"If you will practice being fictional for a while, you will understand that fictional characters are sometimes more real than people with bodies and heartbeats"
Richard Bach


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I read that book, "So Much Pretty" by Cara Hoffman. It was creepy, well done, and I couldn't put it down.

Your confusion about the protagonist is understandable. There are several characters, a couple of which receive almost equal time. But I'd say the protagonist is Stacy Flynn, the reporter. Even though Alice is the catalyst around which the climax of the story revolves, Stacy is the observer of everything that's going on and the outsider who is obsessed with the small town's refusal to investigate a terrible crime.

-- Posted by JTennant on Mon, Jun 6, 2011, at 10:25 AM

Use the Character Worksheet in full for your main characters, but for your secondary characters there's no need to fill out every detail. If you are adding a very minor character (a "walk on") I would fill out only the basic info - name, description, etc. Even if the character only appears once, it's still a good idea to have that information on file in case you need to refer to it again later.

There's nothing worse (okay, maybe some things are worse) than rifling through a 300 page manuscript looking for a character's one appearance because you decide to refer to him again at a later date.

Remember, even working from an outline, surprises do happen, and you might find a use later for a character you thought was going to appear only once. They have a way of doing that.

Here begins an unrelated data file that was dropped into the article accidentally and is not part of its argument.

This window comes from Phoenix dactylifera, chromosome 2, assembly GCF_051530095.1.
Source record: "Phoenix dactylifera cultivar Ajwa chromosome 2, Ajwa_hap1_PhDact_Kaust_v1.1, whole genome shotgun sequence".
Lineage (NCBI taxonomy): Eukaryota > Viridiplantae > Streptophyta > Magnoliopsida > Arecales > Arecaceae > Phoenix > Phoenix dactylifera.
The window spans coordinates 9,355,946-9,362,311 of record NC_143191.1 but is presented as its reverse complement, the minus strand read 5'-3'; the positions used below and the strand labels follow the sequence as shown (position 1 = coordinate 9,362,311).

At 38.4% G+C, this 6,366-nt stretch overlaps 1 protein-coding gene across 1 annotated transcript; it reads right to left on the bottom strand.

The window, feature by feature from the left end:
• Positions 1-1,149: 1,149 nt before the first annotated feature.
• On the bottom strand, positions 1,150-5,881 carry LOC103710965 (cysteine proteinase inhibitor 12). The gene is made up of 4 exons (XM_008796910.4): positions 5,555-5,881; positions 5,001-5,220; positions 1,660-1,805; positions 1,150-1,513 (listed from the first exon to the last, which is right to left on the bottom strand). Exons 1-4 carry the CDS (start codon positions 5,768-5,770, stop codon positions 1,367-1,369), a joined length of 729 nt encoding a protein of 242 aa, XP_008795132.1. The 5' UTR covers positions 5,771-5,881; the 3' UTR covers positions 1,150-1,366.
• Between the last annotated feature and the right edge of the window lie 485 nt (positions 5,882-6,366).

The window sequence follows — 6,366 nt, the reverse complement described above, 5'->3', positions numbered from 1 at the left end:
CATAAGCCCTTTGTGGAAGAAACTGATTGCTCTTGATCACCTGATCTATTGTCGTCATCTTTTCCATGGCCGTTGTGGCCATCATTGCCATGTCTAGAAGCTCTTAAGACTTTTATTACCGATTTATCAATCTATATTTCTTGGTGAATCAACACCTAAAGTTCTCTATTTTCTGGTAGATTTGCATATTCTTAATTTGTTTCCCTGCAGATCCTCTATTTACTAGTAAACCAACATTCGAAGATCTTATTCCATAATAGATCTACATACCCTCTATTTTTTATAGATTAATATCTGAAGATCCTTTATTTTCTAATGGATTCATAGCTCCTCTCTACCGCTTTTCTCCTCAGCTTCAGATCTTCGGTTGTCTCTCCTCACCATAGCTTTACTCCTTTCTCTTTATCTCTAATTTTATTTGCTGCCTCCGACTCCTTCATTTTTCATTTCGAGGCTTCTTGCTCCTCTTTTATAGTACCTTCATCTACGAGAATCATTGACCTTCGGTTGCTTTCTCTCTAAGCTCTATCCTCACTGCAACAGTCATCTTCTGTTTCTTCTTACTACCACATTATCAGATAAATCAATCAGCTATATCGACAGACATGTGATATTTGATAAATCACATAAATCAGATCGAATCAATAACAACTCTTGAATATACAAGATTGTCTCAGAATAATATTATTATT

-- Posted by JTennant on Mon, Jun 6, 2011, at 10:13 AM

Is it always clear who the progaonist is? I just finished a book, So Much Pretty by Clara Hoffman. Very good. But I'm still not sure who the main character was. There were so many, with different chapters told from different point of views.

-- Posted by JohnG1964 on Sun, Jun 5, 2011, at 8:49 AM

Every screenwriter needs to see 510+ stage hero's journey over at http://www.clickok.co.uk/index4.html

-- Posted by DaveTo on Sat, Jun 4, 2011, at 10:08 AM

I really like the character worksheet. What I wonder is should I fill it out for every character in my book? Some of the minor characters only appear once.

-- Posted by farmergirl.sp on Fri, Jun 3, 2011, at 12:37 PM


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Jean Tennant has been writing professionally for more than 30 years. Beginning with short stories, newspaper and magazine articles, she eventually branched out to full-length work, with several novels published by Warner Books, Kensington and Silhouette. Now the owner of Shapato Publishing, LLC, in Everly, Iowa, she teaches writers' workshops throughout the Midwest, for which her schedule can be seen at: www.jeantennant.com. Jean lives in Everly with her husband, Grover Reiser, and their dogs, Kirby and Dakota. Favorite quote: "Outside of a dog, man's best friend is a book. Inside of a dog it's too dark to read." Groucho Marx.